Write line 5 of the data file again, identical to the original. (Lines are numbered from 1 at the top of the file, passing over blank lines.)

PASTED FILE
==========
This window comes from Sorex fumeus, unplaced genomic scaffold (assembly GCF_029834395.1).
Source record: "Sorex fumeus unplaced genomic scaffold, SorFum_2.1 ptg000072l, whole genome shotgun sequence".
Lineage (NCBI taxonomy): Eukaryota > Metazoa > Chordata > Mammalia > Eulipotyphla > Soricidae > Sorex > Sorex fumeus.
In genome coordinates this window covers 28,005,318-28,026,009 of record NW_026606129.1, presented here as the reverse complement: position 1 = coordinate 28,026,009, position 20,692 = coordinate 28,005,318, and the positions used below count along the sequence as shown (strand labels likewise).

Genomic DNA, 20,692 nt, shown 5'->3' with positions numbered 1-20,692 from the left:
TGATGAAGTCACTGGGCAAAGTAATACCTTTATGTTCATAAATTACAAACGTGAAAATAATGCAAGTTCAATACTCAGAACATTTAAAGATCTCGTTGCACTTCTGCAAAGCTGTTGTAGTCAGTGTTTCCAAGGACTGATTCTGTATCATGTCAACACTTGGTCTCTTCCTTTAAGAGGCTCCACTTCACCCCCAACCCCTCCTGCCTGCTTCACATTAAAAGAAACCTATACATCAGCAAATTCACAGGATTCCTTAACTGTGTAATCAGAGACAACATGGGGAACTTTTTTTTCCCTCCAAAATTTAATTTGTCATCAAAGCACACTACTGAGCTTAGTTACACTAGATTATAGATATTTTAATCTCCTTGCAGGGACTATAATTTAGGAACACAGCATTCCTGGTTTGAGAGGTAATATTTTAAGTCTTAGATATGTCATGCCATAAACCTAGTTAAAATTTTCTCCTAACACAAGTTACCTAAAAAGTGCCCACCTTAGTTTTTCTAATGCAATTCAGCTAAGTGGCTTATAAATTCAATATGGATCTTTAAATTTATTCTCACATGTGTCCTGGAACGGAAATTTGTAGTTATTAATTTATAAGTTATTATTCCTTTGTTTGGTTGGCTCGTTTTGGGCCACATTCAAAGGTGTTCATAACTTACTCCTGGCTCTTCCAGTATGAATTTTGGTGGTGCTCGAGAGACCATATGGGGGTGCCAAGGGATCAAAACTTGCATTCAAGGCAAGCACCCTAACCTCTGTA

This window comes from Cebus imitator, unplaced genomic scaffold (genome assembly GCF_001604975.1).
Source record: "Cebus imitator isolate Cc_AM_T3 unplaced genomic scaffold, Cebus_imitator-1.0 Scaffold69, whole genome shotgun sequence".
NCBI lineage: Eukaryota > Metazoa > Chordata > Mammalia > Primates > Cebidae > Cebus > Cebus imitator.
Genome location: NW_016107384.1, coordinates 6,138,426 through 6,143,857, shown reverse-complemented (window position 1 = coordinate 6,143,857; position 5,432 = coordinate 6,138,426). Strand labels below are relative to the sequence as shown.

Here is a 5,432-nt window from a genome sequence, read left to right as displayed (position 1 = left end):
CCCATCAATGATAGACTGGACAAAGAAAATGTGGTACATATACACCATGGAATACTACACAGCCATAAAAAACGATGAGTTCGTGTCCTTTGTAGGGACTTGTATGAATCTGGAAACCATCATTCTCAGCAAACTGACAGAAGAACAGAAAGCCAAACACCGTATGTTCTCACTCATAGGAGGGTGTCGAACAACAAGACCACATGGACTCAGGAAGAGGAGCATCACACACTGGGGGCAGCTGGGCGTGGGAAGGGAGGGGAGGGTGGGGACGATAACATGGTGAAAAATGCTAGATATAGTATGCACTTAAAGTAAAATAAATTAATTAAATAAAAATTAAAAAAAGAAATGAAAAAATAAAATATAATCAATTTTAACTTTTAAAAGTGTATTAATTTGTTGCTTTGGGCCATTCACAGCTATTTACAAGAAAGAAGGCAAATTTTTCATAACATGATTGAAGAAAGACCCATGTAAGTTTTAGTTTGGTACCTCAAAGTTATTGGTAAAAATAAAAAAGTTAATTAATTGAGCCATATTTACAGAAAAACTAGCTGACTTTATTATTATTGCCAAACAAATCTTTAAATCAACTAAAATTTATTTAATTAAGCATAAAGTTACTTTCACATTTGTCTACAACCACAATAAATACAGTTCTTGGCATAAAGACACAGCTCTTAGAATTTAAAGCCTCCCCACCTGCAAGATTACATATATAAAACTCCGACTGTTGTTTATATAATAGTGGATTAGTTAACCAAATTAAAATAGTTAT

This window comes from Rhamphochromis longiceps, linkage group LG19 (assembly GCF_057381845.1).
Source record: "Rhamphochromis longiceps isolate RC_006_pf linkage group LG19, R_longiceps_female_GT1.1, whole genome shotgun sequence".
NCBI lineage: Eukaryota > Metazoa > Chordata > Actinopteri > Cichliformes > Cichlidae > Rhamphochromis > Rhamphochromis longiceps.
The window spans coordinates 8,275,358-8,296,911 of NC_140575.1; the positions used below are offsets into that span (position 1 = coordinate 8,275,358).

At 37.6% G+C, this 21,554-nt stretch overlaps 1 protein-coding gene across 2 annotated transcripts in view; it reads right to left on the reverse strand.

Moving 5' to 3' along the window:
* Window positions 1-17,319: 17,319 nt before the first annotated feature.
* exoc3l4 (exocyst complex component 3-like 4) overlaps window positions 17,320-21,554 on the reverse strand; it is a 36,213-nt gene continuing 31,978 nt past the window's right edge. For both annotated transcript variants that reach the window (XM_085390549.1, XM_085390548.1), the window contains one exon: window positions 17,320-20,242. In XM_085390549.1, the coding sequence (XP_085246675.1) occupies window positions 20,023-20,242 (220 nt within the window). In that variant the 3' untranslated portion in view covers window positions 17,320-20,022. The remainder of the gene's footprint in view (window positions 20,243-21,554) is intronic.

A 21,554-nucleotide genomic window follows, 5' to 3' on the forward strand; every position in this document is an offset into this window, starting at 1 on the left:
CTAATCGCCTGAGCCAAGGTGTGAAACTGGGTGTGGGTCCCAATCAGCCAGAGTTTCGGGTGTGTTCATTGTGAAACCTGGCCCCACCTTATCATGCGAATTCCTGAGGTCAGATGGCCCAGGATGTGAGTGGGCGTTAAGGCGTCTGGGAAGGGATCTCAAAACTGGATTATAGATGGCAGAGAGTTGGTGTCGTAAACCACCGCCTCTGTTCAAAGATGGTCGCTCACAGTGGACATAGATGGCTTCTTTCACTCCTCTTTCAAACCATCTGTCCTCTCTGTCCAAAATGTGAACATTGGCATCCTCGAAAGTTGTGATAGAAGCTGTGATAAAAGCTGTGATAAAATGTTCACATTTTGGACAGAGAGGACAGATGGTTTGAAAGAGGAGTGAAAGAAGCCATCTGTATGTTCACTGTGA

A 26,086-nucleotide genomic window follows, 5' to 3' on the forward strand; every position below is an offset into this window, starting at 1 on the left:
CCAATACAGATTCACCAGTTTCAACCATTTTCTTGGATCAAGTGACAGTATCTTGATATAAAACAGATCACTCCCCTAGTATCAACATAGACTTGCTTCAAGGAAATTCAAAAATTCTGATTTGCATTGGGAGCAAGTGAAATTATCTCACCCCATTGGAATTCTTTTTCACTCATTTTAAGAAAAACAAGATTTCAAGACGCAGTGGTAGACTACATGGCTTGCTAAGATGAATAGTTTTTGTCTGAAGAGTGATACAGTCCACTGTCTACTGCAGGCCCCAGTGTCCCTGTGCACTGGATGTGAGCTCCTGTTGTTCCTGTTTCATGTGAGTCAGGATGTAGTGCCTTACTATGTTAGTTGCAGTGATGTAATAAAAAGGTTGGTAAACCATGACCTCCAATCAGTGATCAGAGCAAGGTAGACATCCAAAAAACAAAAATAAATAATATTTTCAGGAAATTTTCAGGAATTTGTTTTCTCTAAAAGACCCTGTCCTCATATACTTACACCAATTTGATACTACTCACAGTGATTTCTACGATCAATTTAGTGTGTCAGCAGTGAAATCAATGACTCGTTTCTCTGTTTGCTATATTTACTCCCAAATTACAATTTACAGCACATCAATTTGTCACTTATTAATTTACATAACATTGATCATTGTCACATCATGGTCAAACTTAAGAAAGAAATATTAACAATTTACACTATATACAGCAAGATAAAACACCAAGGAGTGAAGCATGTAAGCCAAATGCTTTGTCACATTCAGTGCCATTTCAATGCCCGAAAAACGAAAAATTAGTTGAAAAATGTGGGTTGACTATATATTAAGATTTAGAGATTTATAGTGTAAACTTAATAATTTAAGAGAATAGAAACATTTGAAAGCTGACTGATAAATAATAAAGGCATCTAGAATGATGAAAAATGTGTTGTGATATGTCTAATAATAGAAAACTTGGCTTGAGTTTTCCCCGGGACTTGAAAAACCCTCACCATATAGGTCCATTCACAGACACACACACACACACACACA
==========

Genomic DNA, 20,692 nt, shown 5'->3' with positions numbered 1-20,692 from the left: